Notebook GPS Receiver

Exploring is made much easier nowadays with nifty gadgets like the portable GPS Receivers. Rather than losing your way, imprinting landmarks and figuring out perplexing maps, buying a notebook GPS Receiver which will cost less then $100 is the way to go, in order to avoid losing your way and figuring out the next direction in traditional mundane ways. This small device yields big responsibilities as it helps prevent emergencies, where you can’t find the correct path, by letting you know where you are located on the Earth at all times. The Global Positioning System, the breakdown of the abbreviation says it all, as long as there is one in your hand and there’s a clear sky, you will soon be back on track no matter where you are in the world and whatever the time may be. However, there is more to a GPS Receiver than just locating, such as its technical ingenuity, cost and primary conceptions of how it functions.

First of all, let us get familiar with how a GPS Receiver actually works. These devices work due to the implantation of 27 satellites around the Earth which orbit the planet twice a day. It was a plan originally generating from the U.S Military for its own purpose as a military navigation operation, but nowadays has become opened up for usage by normal people as well. They are situated in the Earth’s orbit, powered by solar energy, each weighing between 3000 to 4000 pounds and are arranged across the sky in such a way, that at least 4 of them are evident for usage by anyone at any time of the day.

A portable GPS Receiver works by communicating with one or more of these four available satellites and calculating the distance within each to pinpoint its own location as well as yours. This system is known as the Trilateration system which works in both two-dimensional and three-dimensional modes. More elaborately, the receiver and the satellites work in a mechanism which is known as the pseudo-random code which helps the satellite identify the distance of the signal traveled between them in order to determine the location of the GPS receiver after the transmission of contact between both. Both the receiver and the satellites have to be synchronized to nanoseconds in order to work this way which is made possible by the implantation of expensive atomic clocks in the satellite which is a tad too expensive for mass consumer use so the GPS receiver instead uses a quartz clock which keeps resetting itself.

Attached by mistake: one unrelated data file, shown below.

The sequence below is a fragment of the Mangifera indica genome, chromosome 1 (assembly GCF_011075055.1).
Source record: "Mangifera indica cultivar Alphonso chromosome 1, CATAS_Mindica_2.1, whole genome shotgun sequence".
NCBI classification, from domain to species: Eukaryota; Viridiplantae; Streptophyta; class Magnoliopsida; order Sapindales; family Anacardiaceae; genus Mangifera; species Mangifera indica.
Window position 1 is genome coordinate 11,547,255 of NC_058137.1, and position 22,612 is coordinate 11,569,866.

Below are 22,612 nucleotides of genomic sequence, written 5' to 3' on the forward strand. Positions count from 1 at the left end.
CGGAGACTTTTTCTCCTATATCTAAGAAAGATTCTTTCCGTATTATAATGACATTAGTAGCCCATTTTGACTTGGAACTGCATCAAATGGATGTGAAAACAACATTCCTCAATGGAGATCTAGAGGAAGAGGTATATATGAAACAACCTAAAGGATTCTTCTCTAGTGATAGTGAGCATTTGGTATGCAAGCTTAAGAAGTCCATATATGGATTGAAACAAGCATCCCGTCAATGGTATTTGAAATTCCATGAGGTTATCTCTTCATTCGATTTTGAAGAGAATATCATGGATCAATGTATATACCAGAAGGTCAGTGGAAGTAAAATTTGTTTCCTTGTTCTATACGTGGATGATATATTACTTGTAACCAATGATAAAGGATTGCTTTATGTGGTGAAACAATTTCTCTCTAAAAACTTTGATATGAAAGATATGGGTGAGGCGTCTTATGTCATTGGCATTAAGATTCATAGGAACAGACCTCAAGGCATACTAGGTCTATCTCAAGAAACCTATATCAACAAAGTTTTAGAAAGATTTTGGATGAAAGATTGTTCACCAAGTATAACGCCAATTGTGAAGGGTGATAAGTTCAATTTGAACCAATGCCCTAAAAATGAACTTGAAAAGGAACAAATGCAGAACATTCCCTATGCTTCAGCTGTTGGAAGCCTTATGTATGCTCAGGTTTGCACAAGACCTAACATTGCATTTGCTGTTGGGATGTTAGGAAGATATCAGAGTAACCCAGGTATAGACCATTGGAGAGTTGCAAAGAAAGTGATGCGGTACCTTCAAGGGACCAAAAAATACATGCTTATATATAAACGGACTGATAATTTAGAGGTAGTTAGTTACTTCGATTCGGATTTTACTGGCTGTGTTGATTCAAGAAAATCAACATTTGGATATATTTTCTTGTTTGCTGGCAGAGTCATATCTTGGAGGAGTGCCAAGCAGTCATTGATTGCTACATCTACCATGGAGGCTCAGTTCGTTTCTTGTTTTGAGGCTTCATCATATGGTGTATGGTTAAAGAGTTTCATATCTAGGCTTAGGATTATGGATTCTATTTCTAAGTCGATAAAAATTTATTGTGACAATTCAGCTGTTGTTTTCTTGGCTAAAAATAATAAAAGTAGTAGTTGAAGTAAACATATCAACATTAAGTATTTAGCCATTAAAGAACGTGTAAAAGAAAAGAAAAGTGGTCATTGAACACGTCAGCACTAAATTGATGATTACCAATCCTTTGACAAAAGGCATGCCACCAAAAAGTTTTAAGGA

Portable GPS systems, such as the StreetPilot II, have become quite popular gadgets in vehicles such as private cars. This allows drivers to not get lost so often, as a tracking device in the vehicle itself provides many services and features. Many come “in-built” with car models and if your car doesn’t have a GPS receiver, you could easily get one to fit inside and make a huge investment on behalf of your security. GPS Receivers, as such, are very easy to work with as they are known to be quite user-friendly. They have a number of advantages to offer. Maps that you have visited are stored in the receiver’s memory and can be accessed when plugged in a computer.

Moreover, GPS Receivers allow direct downloads of in-detail maps from the computer or the internet and even supplies such maps with plug-in map cartridges. It also offers tracing options across map paths as you move along the chosen directions. With such valuable functions you can figure out informative figures such as the distance you have traveled, for how long, at what speed: current and average as well as estimated times of your arrival at your designation if all above units are maintained.

This Notebook GPS Receiver Review is Written/Updated on Sep 3rd, 2010 and filed under Consumer Electronics. Both comments and pings are currently closed.

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